In case you weren’t in Swindon last Sunday at 5pm, with your radio dial tuned to 105.5 FM, you can also catch the spirit of the Swindon Festival of Poetry in the archive of the Rhythmn and Rhyme radio programme dedicated to this event.
The delightful and enthusiastic Sam Loveless sequestered me in a corner of Lower Shaw Farm just after my reading, and we quickly got down to business — talking about the impact of deeply personal writing on loved ones, how to decide what to publish and what to discard in therapeutic writing, and about how the “petri dishes” of British and American poetry interrelate (I switched metaphors to call it “pollination”, but of course what I should have said is that we happily infect each other!).
I also spoke a bit about the impetus behind my forthcoming poetry collection, The Knowledge. The complete interview with Sam is available here:
[soundcloud url=”https://api.soundcloud.com/tracks/172704701″ width=”100%” height=”166″ iframe=”true” /]Click here to listen to the interview
Speaking of the book, it is starting to feel like a reality as we are lining up readings for next year in the US and UK, and even have a cover design, which you can see below.
Featuring Philip Fried, Margo Stever, Tim Nolan, Susana Case, Jennifer Millitello, Owen Lewis, Daphne Warburg Astor, and Robert Peake.
In celebration of the Troubadour’s American links over the past 60 years, we present an evening of US poets…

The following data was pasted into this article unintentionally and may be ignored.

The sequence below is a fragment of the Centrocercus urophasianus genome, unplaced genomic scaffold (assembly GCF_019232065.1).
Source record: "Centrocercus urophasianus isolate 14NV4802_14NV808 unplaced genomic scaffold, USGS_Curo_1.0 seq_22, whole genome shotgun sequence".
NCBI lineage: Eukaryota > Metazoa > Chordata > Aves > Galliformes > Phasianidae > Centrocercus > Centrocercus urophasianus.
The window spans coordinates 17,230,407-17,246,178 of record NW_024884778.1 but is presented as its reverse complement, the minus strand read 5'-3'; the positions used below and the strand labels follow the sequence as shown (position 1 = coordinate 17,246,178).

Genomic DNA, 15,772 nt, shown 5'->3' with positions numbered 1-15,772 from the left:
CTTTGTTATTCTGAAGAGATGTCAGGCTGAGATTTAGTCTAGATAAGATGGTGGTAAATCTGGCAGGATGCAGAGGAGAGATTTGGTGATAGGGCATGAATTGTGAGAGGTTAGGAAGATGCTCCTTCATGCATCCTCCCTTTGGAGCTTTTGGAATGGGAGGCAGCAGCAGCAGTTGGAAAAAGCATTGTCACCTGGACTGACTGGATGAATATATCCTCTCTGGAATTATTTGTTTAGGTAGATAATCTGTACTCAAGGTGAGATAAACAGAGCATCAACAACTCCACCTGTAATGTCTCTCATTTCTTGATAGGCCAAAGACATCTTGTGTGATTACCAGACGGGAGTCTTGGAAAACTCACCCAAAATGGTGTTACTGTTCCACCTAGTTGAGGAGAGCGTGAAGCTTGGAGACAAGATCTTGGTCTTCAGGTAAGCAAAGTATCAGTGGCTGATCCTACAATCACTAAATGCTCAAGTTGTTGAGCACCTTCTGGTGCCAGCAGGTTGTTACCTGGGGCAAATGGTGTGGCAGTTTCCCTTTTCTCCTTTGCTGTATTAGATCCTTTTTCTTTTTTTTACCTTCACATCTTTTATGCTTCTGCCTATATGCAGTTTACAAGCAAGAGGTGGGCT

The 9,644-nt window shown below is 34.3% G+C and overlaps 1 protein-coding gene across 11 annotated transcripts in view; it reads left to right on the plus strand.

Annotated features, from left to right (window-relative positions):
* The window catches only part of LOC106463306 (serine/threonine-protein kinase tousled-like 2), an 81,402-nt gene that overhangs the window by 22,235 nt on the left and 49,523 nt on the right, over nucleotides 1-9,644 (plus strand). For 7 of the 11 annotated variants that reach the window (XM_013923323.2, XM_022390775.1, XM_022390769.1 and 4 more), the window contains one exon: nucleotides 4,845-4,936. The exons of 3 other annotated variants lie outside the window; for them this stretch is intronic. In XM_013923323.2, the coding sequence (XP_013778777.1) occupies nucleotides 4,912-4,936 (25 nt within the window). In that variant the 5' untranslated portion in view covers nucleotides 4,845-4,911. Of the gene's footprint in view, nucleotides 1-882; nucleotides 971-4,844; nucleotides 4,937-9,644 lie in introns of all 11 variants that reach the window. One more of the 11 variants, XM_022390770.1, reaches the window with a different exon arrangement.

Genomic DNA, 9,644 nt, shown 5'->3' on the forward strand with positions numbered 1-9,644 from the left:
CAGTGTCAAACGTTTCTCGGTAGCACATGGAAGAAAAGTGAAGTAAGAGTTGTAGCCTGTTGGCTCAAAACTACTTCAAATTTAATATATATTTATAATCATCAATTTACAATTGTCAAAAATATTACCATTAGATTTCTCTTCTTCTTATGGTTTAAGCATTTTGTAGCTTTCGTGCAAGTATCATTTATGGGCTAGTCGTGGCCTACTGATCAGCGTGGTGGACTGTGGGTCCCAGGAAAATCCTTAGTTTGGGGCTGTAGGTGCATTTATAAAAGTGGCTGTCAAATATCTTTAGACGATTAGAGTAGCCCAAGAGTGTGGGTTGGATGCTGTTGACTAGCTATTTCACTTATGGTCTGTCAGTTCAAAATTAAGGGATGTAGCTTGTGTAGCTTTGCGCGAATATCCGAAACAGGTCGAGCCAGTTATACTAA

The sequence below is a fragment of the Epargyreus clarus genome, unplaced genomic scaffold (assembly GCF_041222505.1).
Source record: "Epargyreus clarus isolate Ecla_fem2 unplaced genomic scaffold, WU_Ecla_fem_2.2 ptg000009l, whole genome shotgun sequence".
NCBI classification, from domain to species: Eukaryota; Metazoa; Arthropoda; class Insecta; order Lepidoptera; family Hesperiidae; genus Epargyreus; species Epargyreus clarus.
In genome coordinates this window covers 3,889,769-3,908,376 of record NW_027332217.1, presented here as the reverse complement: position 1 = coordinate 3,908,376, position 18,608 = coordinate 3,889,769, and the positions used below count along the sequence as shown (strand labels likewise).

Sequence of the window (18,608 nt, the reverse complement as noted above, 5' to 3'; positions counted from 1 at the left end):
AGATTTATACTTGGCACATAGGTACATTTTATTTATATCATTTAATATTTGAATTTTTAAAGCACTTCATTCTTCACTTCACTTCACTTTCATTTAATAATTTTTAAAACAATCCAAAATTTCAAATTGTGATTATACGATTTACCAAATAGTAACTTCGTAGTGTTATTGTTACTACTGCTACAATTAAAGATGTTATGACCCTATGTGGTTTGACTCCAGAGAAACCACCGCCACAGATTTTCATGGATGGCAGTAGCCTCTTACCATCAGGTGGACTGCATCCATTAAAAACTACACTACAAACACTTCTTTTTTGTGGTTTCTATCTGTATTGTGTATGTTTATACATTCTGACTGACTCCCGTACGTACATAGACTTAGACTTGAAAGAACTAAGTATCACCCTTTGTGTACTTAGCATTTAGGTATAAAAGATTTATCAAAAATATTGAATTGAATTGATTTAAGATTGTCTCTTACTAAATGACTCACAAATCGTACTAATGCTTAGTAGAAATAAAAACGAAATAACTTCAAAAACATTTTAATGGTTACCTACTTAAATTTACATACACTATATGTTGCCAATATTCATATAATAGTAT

- Manhattan Review editor Philip Fried, is based in New York; Early/Late: New & Selected Poems from Salmon (2011) draws on his first 4 collections of poetry; his latest Salmon collection is Interrogating Water (2013)
- Margo Taft Stever founded Hudson Valley Writers’ Center & Slapering Hol Press; her award-winning first collection wasFrozen Spring & her latest is The Hudson Line (Main Street Rag, 2012)
- Tim Nolan’s 2013 Troubadour Poetry Prize poem is shortlisted for the Forward Best Single Poem Prize; Tim is a lawyer, lives in Minneapolis, & has published two collections including And Then (New Rivers, 2012)
- Poet & sociologist Susana Case is a professor at NY Institute of Technology: her collections range from The Scottish Café (2002) to 4 Rms w Vu (Mayapple Press, 2014)
- Robert Peake is a British-American poet living near London, he created the Transatlantic Poetry on Air reading series; 1st-collection The Knowledge due from Nine Arches Press, 2015
- Jennifer Millitello lives in Goffstown NH, & has taught at Brown Univ. & Rhode Island School of Design in Providence RI; finalist in the Alice Fay di Castagnola Award, her first collection is Body Thesaurus (Tupelo, 2013)
- Artist & Faber-Academy poet Daphne Warburg Astor was part of the C4RD online residency & collaborated with Jason Hicklin on From Co. Donegal to the Inner Hebrides: Drawings & Etchings (2009)
- Psychiatrist & professor at Columbia Univ., Owen Lewis has published extensively in professional journals; his first poetry chapbook was March in San Miguel (Finishing Line, 2012) & first collection is Sometimes Full of Daylight (Dos Madres, 2013)